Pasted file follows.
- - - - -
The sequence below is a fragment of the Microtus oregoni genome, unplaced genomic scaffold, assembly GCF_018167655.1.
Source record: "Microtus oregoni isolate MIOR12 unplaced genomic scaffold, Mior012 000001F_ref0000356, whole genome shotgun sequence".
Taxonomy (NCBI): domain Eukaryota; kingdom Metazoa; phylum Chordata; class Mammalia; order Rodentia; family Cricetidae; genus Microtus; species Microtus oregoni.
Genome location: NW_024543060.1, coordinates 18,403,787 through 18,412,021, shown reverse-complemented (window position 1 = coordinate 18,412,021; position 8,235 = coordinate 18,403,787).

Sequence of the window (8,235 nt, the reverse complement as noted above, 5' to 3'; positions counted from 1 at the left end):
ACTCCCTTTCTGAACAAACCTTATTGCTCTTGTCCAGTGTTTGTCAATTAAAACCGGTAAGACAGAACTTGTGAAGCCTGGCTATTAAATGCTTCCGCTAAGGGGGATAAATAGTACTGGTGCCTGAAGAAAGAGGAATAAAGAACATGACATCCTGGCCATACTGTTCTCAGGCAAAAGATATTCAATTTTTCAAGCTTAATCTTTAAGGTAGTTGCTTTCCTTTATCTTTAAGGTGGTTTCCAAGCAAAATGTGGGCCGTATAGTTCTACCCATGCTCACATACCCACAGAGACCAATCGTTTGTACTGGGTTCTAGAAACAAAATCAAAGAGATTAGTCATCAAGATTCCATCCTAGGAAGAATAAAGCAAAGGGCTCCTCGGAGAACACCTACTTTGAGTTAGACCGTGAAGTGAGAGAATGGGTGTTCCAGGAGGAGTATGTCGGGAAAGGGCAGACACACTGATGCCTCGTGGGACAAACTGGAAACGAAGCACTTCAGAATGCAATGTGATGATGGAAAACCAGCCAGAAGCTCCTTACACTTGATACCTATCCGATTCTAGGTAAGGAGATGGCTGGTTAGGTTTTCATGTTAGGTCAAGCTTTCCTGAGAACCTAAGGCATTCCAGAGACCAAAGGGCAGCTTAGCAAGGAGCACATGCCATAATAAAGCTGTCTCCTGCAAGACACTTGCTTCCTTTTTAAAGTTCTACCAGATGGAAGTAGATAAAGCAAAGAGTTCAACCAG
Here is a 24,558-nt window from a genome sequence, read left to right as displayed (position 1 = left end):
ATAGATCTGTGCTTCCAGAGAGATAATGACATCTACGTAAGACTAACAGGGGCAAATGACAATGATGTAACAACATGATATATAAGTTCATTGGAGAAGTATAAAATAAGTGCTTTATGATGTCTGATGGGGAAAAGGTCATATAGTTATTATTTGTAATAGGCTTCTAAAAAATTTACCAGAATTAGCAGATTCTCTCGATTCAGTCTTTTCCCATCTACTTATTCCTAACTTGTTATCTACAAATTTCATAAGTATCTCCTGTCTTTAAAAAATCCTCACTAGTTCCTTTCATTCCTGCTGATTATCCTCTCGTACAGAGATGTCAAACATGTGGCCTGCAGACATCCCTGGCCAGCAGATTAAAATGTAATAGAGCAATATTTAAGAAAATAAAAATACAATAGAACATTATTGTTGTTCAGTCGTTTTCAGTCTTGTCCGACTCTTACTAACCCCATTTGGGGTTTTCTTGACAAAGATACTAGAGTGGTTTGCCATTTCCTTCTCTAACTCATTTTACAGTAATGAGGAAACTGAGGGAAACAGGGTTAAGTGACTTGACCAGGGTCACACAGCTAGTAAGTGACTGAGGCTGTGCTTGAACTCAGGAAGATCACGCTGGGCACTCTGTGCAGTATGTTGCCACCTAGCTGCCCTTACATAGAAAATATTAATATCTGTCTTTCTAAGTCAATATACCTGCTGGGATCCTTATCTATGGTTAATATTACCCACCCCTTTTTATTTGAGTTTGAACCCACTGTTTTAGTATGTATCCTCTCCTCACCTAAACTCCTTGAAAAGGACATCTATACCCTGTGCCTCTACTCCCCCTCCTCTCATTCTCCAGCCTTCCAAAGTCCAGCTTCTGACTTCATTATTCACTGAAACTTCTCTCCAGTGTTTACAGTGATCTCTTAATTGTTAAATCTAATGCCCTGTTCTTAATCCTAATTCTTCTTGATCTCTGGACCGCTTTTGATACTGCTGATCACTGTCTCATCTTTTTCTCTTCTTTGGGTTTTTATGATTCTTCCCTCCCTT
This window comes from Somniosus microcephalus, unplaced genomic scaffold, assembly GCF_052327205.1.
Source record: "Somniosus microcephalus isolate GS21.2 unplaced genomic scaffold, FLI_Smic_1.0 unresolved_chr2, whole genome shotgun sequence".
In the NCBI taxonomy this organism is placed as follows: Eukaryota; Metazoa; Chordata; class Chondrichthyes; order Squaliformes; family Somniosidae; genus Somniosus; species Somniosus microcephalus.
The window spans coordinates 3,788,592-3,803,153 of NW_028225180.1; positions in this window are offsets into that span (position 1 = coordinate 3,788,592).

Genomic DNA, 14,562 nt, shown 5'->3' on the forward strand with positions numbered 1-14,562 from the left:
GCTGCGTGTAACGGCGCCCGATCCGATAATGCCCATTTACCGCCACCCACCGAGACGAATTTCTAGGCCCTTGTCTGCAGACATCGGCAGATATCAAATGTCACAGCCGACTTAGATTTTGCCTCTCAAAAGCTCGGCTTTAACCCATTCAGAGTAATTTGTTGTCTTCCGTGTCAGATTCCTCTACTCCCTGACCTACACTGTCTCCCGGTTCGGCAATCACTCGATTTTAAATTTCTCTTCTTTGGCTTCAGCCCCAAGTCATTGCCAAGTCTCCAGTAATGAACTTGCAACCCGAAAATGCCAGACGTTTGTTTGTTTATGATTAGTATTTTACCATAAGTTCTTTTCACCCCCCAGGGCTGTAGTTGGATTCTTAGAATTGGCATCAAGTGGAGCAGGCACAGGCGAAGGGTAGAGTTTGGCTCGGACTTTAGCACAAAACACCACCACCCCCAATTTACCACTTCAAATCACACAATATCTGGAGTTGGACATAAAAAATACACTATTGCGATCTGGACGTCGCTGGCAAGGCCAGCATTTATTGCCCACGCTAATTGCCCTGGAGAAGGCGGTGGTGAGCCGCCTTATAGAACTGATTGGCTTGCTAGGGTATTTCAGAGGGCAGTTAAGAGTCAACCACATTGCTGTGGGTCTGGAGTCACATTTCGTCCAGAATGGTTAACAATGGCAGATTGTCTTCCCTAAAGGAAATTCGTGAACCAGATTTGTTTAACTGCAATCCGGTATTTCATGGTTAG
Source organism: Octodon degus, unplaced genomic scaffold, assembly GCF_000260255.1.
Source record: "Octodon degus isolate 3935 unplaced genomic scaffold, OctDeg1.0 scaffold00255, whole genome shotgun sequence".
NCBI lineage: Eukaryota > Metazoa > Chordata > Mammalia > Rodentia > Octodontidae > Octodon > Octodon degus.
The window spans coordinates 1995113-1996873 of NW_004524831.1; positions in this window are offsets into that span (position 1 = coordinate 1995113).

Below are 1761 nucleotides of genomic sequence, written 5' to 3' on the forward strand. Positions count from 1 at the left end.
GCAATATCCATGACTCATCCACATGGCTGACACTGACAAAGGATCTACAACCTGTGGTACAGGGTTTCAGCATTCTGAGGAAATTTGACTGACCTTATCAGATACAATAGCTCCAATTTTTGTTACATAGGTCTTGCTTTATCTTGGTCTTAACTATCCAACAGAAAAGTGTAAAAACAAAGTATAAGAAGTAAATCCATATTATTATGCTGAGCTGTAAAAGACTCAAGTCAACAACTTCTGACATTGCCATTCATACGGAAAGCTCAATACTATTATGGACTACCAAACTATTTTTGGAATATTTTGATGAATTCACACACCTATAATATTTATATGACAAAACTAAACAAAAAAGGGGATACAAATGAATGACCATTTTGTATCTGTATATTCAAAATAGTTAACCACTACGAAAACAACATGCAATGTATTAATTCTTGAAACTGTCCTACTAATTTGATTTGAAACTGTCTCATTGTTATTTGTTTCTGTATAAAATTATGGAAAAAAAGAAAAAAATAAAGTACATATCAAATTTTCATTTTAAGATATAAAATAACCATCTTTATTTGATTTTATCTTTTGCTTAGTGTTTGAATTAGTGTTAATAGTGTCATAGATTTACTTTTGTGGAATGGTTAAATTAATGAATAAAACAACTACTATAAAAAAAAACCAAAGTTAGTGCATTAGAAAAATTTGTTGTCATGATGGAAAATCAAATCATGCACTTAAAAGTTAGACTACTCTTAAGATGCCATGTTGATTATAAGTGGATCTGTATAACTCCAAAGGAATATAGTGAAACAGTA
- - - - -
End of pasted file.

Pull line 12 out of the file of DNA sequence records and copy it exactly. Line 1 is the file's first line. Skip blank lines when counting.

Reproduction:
The window spans coordinates 3,788,592-3,803,153 of NW_028225180.1; positions in this window are offsets into that span (position 1 = coordinate 3,788,592).